One political party revels in force, the other claims knowledge. But they both end up in the same place.

The certitude of Truth is far more dangerous than the love of power. Once Truth is invoked, the poor are no longer subjugated; they become the flawed discards of a race to enlightenment.

It is difficult to argue individuals out of their metaphysics. You can’t point to the actual lives of the majority of people because capitalism-as-Truth isn’t negotiable. The effects of neo-liberalism will only dissipate when we take power away from Plato and the Pharaohs.


Richard W Goldin; Lecturer in Political Science; California State University;

The Siren Song of the American Dream

Sheltering in our homes, we watch the myth of the American Dream slowly unravel, burying (as usual) the most hard-working amongst us. The unquestioned certainty – the truth – that hard work leads to a richer, happier life has become another victim of the virus.  

We are adrift, far from the comforting shores of the social norms of hard work and success that gave meaning to our lives. We stare back at those shores, like a drowning man, yearning for the solidity of the familiar. 

In these times, let the shore recede. Swim further out to sea, dive beneath the surface of our previous contentment. All the way to the bottom, to the sea floor of why we ever believed that financial success and happiness were the same thing. 

We spent most of our lives in jobs we didn’t like, harmonizing with workplace demands, comforted in the knowledge that it is rational to devote ourselves to skillfully negotiating the often tortuous landscape that will lead us to the financial ladder of success. 

We became proficient at shaping our beliefs and behaviors around the dominant societal norms of a free enterprise system that was never free and never rewarded enterprise. We didn’t need to be coerced to conform; we did so willingly.

We turned our ears to the siren song of the oligarchs; its lyrics are familiar: “money, more money, obscene wealth, a house, a bigger house, two bigger houses, a mansion with twenty-five bathrooms you will never see or use, this is what will make you truly happy.” We regulated our lives to achieve this happiness. We obeyed its devious demands because we believed in it; it functioned as knowledge, it was truth, it was reality.

We were comforted in the conviction that we had recognized, and adhered to, a truth of life. If others didn’t agree, that merely enhanced the stew of satisfaction with the spice of superiority.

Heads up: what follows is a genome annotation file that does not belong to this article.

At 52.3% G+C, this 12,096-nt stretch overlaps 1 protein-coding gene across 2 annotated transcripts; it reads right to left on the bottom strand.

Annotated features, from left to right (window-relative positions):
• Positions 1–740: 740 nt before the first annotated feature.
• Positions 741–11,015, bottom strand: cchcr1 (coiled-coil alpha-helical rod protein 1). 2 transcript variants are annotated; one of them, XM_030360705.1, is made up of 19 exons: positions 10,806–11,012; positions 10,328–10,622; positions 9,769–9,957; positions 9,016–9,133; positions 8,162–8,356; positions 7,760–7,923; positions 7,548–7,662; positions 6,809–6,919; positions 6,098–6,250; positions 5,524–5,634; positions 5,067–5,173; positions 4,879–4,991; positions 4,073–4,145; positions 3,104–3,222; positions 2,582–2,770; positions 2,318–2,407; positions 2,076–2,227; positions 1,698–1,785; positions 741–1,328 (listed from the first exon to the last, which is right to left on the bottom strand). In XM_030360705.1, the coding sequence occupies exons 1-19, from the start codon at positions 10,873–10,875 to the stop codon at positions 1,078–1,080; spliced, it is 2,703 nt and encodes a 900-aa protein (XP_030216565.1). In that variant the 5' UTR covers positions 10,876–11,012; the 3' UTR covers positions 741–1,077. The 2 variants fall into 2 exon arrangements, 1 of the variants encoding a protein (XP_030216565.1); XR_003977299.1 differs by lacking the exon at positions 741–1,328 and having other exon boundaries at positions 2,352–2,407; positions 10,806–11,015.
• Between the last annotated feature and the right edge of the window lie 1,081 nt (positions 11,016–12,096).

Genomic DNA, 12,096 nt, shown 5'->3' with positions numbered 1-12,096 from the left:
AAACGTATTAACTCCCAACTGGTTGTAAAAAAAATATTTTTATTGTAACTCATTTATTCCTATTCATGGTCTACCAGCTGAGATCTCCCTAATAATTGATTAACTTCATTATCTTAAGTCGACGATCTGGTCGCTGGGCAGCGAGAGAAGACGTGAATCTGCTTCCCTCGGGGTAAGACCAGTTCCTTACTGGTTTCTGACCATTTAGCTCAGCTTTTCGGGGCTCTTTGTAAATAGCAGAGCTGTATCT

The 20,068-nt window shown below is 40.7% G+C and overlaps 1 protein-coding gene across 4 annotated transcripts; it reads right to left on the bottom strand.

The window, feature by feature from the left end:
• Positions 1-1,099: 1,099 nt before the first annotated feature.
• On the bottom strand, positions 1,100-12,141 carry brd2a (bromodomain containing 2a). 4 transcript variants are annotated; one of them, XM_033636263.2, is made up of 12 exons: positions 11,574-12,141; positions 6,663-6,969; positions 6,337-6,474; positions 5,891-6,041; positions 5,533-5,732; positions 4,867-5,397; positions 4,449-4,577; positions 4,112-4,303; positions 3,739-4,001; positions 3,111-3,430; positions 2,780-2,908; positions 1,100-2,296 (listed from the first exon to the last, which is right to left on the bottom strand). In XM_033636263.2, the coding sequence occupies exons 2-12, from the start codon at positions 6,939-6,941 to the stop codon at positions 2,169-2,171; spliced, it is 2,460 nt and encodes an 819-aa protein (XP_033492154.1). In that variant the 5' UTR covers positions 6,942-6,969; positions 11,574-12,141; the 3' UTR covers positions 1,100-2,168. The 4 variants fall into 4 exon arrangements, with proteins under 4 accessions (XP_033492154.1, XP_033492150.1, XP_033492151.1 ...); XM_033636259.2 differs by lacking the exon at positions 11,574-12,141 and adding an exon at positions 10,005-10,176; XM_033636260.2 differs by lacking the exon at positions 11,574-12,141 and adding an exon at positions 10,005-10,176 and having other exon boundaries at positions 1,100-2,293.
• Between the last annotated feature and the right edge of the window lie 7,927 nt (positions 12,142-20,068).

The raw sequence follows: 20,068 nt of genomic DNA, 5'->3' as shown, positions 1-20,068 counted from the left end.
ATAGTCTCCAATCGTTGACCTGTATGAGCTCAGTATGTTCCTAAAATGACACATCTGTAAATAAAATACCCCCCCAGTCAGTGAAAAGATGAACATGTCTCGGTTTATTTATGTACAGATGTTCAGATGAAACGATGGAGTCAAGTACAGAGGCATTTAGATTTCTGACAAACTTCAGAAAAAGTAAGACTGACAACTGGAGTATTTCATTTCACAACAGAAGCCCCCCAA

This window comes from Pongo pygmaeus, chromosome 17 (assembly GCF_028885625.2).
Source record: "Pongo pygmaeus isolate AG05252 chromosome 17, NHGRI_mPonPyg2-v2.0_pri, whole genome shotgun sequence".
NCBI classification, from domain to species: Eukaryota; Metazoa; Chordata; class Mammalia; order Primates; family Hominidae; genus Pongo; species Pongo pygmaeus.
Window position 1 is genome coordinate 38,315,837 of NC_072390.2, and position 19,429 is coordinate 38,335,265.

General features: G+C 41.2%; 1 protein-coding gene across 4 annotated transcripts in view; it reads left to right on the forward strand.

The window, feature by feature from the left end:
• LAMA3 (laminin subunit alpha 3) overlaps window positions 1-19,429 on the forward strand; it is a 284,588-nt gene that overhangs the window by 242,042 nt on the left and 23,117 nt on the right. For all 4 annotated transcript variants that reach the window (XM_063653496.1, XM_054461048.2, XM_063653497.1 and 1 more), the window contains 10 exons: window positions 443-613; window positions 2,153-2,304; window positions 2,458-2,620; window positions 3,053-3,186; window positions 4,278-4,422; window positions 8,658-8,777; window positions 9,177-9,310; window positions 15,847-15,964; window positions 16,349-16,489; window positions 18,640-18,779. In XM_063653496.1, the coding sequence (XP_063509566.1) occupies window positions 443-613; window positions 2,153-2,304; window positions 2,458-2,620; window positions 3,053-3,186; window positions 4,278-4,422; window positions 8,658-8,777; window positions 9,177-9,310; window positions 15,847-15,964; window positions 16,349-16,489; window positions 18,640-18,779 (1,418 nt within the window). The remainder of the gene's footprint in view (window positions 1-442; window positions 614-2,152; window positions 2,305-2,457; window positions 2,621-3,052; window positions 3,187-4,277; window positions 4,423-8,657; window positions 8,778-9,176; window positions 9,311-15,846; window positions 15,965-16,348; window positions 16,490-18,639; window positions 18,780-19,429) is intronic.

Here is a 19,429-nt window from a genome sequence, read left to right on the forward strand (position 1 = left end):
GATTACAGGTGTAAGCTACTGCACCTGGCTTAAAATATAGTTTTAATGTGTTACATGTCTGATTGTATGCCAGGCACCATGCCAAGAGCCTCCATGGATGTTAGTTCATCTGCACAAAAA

We received pleasure not from any absolute truth; we had no idea if other more egalitarian forms of life would bring us greater happiness. The siren song never values the contemplative life. So we floated on the surface, distracted from what lies exist beneath the waves. The surface seemed so tranquil and glisten-y.

Entranced by the shimmering waves, we jumped through the hoops of life we’d been conditioned to believe in. We procreated to produce a new generation to whom we earnestly imparted our knowledge of the financial hurdles that lead to a successful life. Happiness is a race, a competition, we told them, and there can only be one winner. 

It was crucial that our children believed that what we had given them was the truth.To doubt our truth was to doubt that we were the truth-givers. It was to question our beliefs about ourselves. 

Most parents would be devastated if they paid four years of tuition at a university only to be informed by their child they wanted to live in an ashram seeking spiritual truth. A spiritual life is not a successful life, the parent would declare, you’ll never be truly happy without the bigger house, the BMW, and at least 2.3 kids. 

We repeated that mantra often enough that our offspring came to believe it. And they were grateful that we had opened their eyes to this reality, to this truth, to which they eagerly conformed. And we found contentment knowing that we were the kind of parents who could recognize, and impart, the truths of the world to our children. 

But the calm surface has now lost its luster. The virus has shoved our heads beneath the waves. This is where the creatures lurk. Below the seductive incantations of the American Dream swim the monsters of the deep; in constant motion, devouring the many to feed the wealth of a few.  

When the virus is over, when we eventually rise above the surface, will we remember what we have seen? Will we remember the atrocities we have obediently floated upon for so many years? When we once again stroll casually out of our homes into waiting arms, will we finally tune out the siren song?

Artwork by Bryan Syme


Richard W Goldin, Lecturer in Political Science; California State University;